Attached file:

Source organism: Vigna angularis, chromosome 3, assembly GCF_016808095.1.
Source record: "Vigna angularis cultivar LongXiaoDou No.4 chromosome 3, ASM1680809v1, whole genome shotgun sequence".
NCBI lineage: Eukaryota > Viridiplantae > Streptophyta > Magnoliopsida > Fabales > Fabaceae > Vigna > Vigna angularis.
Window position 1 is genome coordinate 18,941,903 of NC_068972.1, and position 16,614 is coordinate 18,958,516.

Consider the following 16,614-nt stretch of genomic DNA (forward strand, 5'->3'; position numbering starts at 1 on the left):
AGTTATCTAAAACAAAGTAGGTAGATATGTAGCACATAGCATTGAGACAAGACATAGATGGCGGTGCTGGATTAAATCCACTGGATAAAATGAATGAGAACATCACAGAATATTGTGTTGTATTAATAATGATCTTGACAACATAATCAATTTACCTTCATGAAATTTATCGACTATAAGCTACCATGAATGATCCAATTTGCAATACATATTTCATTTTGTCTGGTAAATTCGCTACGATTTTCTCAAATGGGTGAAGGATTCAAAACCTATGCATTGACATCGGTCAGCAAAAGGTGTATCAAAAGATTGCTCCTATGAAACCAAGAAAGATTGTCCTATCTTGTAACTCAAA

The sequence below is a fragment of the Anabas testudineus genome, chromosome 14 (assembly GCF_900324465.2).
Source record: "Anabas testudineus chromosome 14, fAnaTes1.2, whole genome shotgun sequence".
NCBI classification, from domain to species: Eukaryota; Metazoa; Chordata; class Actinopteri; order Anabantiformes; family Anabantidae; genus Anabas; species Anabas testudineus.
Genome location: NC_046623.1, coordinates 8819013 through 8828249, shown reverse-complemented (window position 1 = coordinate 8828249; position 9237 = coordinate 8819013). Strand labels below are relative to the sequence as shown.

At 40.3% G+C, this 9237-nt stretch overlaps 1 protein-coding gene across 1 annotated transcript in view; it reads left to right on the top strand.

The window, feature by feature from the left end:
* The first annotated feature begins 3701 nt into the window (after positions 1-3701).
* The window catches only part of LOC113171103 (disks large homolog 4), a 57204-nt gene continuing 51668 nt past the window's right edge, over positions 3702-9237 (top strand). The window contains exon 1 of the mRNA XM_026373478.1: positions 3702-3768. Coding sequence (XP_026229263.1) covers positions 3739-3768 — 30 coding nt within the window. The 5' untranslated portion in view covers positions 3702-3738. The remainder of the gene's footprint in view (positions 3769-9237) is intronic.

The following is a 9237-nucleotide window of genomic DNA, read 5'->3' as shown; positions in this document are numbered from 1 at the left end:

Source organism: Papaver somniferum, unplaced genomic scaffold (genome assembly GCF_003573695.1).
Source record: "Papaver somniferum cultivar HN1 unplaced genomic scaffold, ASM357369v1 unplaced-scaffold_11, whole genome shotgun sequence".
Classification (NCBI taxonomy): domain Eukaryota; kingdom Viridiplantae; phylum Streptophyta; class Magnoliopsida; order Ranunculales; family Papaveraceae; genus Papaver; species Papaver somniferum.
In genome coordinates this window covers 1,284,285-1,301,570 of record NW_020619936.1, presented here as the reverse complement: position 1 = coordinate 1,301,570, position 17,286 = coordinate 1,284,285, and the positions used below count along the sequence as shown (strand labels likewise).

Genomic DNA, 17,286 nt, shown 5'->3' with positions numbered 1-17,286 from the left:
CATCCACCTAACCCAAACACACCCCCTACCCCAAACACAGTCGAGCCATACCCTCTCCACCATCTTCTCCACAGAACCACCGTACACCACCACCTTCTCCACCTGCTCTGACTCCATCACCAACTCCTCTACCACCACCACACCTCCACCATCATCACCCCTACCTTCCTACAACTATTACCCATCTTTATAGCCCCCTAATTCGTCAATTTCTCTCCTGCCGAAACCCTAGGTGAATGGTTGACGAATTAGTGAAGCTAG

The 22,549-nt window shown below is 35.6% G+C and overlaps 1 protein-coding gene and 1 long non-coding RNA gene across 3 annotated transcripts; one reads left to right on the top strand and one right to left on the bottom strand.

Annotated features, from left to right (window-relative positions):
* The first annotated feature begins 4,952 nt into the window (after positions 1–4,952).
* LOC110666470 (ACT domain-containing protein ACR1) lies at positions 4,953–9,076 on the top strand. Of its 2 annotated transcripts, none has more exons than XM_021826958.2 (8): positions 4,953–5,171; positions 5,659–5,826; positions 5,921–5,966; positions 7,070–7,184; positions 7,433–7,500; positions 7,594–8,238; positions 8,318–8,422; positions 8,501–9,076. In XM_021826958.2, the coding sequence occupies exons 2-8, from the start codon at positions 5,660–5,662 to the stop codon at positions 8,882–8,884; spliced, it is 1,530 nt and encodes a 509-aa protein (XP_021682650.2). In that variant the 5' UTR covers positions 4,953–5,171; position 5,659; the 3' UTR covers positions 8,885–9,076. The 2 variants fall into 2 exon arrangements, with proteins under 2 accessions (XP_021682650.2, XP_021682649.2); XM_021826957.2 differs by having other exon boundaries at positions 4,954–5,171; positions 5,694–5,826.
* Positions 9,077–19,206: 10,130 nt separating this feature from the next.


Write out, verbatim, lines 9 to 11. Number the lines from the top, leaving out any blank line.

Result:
NCBI classification, from domain to species: Eukaryota; Metazoa; Chordata; class Actinopteri; order Anabantiformes; family Anabantidae; genus Anabas; species Anabas testudineus.
Genome location: NC_046623.1, coordinates 8819013 through 8828249, shown reverse-complemented (window position 1 = coordinate 8828249; position 9237 = coordinate 8819013). Strand labels below are relative to the sequence as shown.

At 40.3% G+C, this 9237-nt stretch overlaps 1 protein-coding gene across 1 annotated transcript in view; it reads left to right on the top strand.